Why does benzofuran react preferentially at position 2 when nitrated or formylated, while indole reacts preferentially at position 3 (source: Joule and Mills, Heterocyclic Chemistry 5th ed., p 371)?

Partial numbering schemes for benzofuran and indole

1 Answer 1


In electrophilic substitution of aromatic systems sigma complexes are typically formed as reaction intermediates. Let's look at the sigma complexes formed in the reaction of benzofuran and indole with an electrophile ($\ce{NO2+}$) at the 2 and 3 positions and compare their stability.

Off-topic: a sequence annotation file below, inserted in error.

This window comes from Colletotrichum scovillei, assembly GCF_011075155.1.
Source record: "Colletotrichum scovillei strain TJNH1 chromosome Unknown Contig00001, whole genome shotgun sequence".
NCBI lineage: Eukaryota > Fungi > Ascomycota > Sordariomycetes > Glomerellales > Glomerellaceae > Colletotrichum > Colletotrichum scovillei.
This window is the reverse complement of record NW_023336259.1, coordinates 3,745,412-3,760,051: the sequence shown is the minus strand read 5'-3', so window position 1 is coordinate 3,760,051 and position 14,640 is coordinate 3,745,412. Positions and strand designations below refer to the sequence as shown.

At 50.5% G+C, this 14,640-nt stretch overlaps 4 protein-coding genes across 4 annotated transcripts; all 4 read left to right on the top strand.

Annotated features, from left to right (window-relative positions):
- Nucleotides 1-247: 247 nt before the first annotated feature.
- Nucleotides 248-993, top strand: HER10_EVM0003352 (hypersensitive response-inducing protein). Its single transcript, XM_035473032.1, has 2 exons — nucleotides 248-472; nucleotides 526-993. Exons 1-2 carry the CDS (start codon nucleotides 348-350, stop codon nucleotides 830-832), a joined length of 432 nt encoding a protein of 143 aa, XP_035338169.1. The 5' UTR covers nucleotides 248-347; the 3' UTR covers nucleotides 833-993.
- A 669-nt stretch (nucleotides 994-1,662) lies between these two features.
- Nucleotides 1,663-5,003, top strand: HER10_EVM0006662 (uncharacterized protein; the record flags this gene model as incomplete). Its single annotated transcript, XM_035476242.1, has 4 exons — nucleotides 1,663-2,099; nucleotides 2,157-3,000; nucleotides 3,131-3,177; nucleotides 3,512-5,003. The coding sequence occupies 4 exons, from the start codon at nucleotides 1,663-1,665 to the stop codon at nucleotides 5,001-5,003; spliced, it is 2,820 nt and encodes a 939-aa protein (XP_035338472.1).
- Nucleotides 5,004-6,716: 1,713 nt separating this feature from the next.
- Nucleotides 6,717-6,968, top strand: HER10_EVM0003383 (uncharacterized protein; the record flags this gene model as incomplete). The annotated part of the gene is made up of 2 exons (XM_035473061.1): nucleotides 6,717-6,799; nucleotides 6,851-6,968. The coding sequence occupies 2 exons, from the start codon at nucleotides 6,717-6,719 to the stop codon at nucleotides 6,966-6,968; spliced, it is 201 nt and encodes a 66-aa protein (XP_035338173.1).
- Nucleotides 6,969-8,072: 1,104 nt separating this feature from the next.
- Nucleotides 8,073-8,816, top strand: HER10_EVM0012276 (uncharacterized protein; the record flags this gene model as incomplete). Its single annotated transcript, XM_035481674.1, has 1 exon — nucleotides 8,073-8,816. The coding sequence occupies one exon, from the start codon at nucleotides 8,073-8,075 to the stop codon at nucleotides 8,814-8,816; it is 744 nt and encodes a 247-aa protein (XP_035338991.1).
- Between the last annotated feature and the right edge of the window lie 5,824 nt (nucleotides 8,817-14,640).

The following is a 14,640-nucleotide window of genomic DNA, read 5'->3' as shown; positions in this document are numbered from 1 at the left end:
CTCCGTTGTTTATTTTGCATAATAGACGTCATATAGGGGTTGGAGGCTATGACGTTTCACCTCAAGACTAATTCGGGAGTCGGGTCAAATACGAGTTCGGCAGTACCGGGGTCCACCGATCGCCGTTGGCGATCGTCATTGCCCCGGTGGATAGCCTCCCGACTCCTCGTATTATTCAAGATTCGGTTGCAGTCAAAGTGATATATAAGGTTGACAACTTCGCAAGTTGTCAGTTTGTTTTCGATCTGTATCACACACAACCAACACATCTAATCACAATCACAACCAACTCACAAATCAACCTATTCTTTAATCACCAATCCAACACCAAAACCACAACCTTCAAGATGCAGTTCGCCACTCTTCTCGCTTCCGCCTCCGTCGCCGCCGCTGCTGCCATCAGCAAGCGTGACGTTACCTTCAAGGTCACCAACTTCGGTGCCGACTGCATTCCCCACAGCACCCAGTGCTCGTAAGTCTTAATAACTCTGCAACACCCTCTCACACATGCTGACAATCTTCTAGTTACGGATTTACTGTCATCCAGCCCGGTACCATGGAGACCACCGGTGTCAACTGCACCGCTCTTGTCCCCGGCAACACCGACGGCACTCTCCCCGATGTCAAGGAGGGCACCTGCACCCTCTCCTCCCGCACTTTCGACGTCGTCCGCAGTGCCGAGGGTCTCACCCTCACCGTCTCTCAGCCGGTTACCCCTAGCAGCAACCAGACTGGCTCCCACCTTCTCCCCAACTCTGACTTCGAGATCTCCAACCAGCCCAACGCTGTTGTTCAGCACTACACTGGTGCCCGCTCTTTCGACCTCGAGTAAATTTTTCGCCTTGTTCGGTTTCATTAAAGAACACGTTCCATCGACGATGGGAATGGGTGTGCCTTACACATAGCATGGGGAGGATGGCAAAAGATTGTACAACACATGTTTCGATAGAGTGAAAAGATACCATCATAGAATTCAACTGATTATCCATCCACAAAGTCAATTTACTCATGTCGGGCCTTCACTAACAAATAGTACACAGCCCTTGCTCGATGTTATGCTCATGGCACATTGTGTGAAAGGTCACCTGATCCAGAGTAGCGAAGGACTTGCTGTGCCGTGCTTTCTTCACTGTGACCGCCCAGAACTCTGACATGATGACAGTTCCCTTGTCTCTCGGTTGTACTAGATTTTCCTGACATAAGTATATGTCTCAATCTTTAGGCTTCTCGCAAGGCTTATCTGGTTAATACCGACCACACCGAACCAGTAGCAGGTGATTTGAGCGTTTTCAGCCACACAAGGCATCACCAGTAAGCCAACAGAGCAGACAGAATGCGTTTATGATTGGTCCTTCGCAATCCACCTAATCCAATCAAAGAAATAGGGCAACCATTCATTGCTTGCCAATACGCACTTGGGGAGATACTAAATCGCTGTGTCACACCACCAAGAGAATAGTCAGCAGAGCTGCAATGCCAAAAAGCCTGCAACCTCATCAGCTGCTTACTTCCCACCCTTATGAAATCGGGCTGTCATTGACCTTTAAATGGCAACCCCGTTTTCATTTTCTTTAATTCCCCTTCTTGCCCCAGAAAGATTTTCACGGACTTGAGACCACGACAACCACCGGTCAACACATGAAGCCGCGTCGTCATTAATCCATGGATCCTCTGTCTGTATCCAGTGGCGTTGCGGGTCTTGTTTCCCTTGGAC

comparing electrophilic attack at the 2 and 3 positions

With both benzofuran and indole attack at the 2 position produces a sigma complex where the positive charge is nicely stabilized by the benzene ring (1a and 1b) . The stabilization is analogous to that found in a benzyl carbocation.

Attack at the 3 position produces a sigma complex where the positive charge can be stabilized by the lone pair of electrons on the adjacent heteroatom (resonance structures 3a and 3b), but because nitrogen is less electronegative than oxygen we would expect resonance structure 3b to be a bigger contributor than resonance structure 3a. Therefore we would expect the sigma complex produced upon attack at the 3 position to be more stable in the case of indole than benzofuran.

The overall result would then be to produce more of the 3 isomer in the case of indole as compared to benzofuran.


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